Showing posts from March 31, 2013

The Open Philology Project from Perseus & Digital Humanities Leipzig

Abstract: The Humboldt Chair of Digital Humanities at the University of Leipzig sees in the rise of Digital Technologies an opportunity to re-assess and re-establish how the humanities can advance the understanding of the past and to support a dialogue among civilizations. Philology, which uses surviving linguistic sources to understand the past as deeply and broadly as possible, is central to these tasks, because languages, present and historical, are central to human culture. To advance this larger effort, the Humboldt Chair focuses upon enabling Greco-Roman culture to realize the fullest possible role in intellectual life. --> Greco-Roman culture is particularly significant because it contributed to both Europe and the Islamic world and the study of Greco-Roman culture and its influence thus entails Classical Arabic as well as Ancient Greek and Latin. The Humboldt Chair inaugurates an Open Philology Project with three complementary efforts that produce open philological

Roger Scott, Byzantine Chronicles and the Sixth Century

Review from BMCR In this recent addition to the Variorum Collected Studies Series, Roger Scott grapples with Byzantine historiography and the age of Justinian. The papers contained therein are divided into four broad groupings: (A) Historiography, Chronicle and the Sixth Century; (B) Malalas, Theophanes and the Sixth Century; (C) Malalas, Theophanes and Their Byzantine Past; and (D) Reinterpreting the Fifth and Sixth Centuries. Scott, a Classicist by training, has devoted a good part of his career to the study of early Byzantine chronicles, with a particular emphasis on Malalas and Theophanes.1 Like other volumes in this series, the majority of the papers included were originally published elsewhere. Some of these come from hard to find publications such as Bysantinska Sälskapet Bulletin, a boon for scholars who might otherwise lack access to them. Some of the articles are over forty years old (X). On the other hand, two of the nineteen are published for the first time in this volu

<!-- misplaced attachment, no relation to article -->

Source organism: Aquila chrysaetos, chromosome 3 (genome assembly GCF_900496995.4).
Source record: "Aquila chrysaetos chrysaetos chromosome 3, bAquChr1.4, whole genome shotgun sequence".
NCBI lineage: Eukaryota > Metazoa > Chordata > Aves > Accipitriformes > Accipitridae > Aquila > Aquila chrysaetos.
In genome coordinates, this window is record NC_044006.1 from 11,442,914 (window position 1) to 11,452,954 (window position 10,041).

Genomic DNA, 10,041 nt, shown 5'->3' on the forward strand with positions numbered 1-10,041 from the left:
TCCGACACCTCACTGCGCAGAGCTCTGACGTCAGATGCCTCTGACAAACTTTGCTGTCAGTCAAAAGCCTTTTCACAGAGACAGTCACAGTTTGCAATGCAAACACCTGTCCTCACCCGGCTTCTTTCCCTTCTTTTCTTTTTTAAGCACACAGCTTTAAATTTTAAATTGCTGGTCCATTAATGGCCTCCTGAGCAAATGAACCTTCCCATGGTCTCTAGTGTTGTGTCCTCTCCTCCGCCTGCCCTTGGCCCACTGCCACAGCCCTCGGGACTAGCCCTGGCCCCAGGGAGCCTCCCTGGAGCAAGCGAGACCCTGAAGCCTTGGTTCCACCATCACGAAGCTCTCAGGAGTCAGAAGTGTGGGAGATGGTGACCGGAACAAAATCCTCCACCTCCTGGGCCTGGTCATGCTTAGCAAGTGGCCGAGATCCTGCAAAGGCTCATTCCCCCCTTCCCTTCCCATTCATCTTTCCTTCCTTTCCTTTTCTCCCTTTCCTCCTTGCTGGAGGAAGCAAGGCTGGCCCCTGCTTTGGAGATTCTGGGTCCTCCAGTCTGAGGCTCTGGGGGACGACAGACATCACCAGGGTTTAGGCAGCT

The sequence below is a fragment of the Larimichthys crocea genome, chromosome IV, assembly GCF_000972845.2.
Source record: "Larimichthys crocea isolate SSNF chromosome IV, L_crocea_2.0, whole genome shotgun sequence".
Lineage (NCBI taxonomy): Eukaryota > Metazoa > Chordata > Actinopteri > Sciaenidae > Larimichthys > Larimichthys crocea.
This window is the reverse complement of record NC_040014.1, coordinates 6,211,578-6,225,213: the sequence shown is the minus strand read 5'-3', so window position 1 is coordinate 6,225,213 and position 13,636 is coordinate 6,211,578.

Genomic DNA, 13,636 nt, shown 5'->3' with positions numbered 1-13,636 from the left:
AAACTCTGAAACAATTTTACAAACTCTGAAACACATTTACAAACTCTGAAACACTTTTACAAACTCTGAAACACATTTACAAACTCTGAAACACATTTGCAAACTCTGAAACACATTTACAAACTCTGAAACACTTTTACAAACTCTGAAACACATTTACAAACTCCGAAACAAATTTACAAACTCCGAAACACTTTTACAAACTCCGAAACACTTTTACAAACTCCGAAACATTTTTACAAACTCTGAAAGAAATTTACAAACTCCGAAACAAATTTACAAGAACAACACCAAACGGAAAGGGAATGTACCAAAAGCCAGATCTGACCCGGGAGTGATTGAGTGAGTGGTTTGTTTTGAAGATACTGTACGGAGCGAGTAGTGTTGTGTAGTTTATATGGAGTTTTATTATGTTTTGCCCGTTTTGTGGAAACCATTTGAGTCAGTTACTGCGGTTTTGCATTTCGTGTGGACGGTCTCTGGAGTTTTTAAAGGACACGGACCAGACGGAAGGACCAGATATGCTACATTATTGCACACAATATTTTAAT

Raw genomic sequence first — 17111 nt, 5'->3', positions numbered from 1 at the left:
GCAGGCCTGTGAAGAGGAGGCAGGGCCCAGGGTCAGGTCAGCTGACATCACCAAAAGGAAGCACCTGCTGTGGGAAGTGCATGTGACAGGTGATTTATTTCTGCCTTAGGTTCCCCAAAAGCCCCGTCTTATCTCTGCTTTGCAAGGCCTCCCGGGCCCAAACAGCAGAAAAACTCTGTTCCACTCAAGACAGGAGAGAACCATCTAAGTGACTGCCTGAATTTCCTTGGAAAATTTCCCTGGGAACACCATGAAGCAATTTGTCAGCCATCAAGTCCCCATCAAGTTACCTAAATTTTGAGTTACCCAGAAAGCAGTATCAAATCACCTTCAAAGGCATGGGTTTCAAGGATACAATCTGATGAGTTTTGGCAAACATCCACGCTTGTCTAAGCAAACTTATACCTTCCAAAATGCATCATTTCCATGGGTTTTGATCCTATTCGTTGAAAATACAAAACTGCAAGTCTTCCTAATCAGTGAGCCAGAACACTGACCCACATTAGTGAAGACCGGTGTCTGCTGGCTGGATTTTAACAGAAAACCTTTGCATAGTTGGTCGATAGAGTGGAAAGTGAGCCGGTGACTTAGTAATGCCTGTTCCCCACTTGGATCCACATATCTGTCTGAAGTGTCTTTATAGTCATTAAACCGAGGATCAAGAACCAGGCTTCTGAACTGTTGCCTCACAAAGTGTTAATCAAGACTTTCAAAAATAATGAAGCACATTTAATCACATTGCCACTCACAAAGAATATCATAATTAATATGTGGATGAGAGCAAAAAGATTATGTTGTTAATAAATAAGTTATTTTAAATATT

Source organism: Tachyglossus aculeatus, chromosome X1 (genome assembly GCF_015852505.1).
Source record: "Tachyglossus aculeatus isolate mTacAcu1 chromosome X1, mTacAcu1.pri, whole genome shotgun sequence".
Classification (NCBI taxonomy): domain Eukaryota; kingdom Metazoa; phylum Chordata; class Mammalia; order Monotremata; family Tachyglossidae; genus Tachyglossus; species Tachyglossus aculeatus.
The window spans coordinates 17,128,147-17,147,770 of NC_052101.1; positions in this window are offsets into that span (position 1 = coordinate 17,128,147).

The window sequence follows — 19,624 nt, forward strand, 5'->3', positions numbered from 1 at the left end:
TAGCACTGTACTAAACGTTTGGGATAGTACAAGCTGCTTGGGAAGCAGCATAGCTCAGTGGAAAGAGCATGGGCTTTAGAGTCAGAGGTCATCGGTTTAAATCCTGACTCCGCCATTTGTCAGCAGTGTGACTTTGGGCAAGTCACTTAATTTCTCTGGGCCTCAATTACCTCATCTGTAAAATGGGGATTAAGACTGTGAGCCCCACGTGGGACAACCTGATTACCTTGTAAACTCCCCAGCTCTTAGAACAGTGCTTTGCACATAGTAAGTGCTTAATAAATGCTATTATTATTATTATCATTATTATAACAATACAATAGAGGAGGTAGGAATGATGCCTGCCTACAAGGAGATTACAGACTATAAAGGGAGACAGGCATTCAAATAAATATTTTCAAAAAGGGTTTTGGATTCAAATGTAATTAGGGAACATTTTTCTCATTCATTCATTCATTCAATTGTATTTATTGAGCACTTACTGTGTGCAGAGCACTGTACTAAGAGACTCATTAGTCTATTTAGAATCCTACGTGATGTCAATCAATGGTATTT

Viewing the Morea: Land and People in the Late Medieval Peloponnese

A new book in the series of Dumbarton Oaks Byzantine Symposia and Colloquia The fourteen essays in Viewing the Morea focus on the late medieval Morea (Peloponnese), beginning with the bold attempt of Western knights to establish a kingdom on foreign soil. Reinserted into this tale of Crusader foundation are the large numbers of Orthodox villagers who shared the region and created their own narrative of an eternal and sacred empire generated by the pains of loss and the hopes of refoundation. Layered upon the historical and physical topography of the region are the traces of the Venetians, whose “right eye,” Modon, was located at the peninsula’s southwestern tip. How these groups interacted and how they asserted identity is at the center of inquiry in these essays. Also at the core of this study is the understanding of place and memory—the recollection of the ancient history of the Peloponnese, the architectural and cartographic marking of its mountains and valleys, the re-creation o